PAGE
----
One gray morning, my wife and I skied into the hills behind our home in northwestern Montana. We chatted away the first half mile, the trail climbing through dense timber. Then, as the forest opened near a hilltop, a raven chased a magpie across a glade. A moment later, Barbara spotted two bald eagles atop trees in the same area. We stopped moving and realized the normally quiet woods were alive with ravens, hollering like monkeys.
Something was dead up ahead. We veered into the forest, where everything changed once we left the trail. Our senses sharpened. The raspy calls of magpies went eerily silent. The eagles backed off a little, flying to other trees. Trickster ravens tried to lead us away from whatever they were feeding on, leapfrogging between trees ahead.
Then Barbara pointed her ski pole at a big cat track. It was crisp, but headed away. We slowly skied on, looking in every direction like wary deer. Near a big cedar, we found snow stained the color of watermelon and clumps of deer hair.
Not far away, we came to the kill site, a blood-stained depression in the snow, surrounded by a mishmash of tracks. Behind a nearby Douglas fir, we saw where the mountain lion inched toward the deer, each foot placed silently atop frozen snow. Then, in a flash, it pounced, probably seizing the neck from behind.
It happened fast. There was no fight, no tumble through the snow. In that one sunken depression, a life quickly ended. And a meal was secured.
But the lion didn’t feed there. It stood for a few minutes as the deer bled, then dragged its victim away.
We cautiously followed the trail of hair and occasional drops of blood as it passed through low willows, over snow-covered logs, across shallow tree wells. The kill must have happened hours earlier, near dawn, when the snowpack was frozen. Even when it was lugging the deer, few of the lion’s footsteps broke the snow.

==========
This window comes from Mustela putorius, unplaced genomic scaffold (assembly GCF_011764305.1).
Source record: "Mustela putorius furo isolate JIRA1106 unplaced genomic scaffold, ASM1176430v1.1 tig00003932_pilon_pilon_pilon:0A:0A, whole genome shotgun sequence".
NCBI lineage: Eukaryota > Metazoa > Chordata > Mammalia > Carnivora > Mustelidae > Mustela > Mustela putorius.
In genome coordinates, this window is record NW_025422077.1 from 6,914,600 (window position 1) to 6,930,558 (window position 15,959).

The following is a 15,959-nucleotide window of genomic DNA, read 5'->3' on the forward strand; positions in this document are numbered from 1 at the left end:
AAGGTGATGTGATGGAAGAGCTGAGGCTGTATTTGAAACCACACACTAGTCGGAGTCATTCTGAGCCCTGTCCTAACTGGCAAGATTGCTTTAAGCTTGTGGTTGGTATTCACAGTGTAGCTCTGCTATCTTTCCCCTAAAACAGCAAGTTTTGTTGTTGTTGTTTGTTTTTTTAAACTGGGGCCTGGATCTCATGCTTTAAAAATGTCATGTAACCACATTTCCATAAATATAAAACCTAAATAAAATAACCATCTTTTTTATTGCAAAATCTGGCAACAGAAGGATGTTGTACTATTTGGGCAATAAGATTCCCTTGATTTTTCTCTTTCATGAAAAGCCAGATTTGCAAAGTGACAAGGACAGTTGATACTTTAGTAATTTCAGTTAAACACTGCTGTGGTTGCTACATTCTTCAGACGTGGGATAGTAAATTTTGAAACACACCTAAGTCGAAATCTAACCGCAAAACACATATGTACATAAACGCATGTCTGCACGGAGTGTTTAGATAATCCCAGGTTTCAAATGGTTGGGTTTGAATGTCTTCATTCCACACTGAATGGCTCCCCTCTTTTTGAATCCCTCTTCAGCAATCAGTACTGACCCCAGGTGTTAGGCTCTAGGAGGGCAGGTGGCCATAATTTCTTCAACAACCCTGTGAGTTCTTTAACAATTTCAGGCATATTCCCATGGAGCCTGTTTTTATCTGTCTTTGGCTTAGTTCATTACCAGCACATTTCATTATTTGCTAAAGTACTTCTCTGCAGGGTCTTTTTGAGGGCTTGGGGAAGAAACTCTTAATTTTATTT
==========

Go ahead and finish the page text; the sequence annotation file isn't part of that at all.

After nearly the length of a football field, we reached the secluded cache, tucked into a clump of saplings. It was not pretty: A young deer lay on its side. Its bright red ribcage was open and vacant, but for a pool of crimson, still warm-looking blood. The head, with hair so neat that it looked combed, was twisted backward on a broken neck. The nose was concealed in snow, but the ears were oddly erect, as if frozen in the moment when the deer realized something was wrong.
The snow was flattened with lion tracks and stained with a blend of blood, urine, and scat. A single set of lion tracks led away, toward thicker woods.
We didn’t linger. We skied back to the trail, then watched the birds reclaim the site. I was sad for the deer, knowing it was feeding with its mother just that morning. Yet as a predator myself, I was happy for the lion. The hard work of hunting was over for a few days. I could appreciate the earned meal, even the swift efficiency of the broken neck.
We returned the next day. The ravens were still there, a raucous mob playing among the trees. But the deer, so near to life yesterday, was now just a carcass. Its ribs were faded maroon, and its hair had lost its luster.
There were no new lion tracks, but a fox had been by. Its tracks interwove on the snow with those of magpies, ravens, and eagles. I thought about how far the deer was spreading. It was now in the bellies of ravens, magpies, a fox. Somewhere, perhaps clear across the valley, its energy fueled the spread of an eagle’s wings. It had become the lion, too, and would soon power the search for another deer.
But that’s not all. A coyote would eventually arrive and tug away a leg. Mice would chew the bones. In summer, the pine saplings would stretch upward, boosted by the mix of flesh and scat. Beetles and ants would prosper, too, then get licked up by a bear. It was all connected, a web woven by a mountain lion’s hunger.
Environmental coverage made possible in part by support from Patagonia. For information on Patagonia and its environmental efforts, visit www.patagonia.com. Photo by Martin Cathrae/Flickr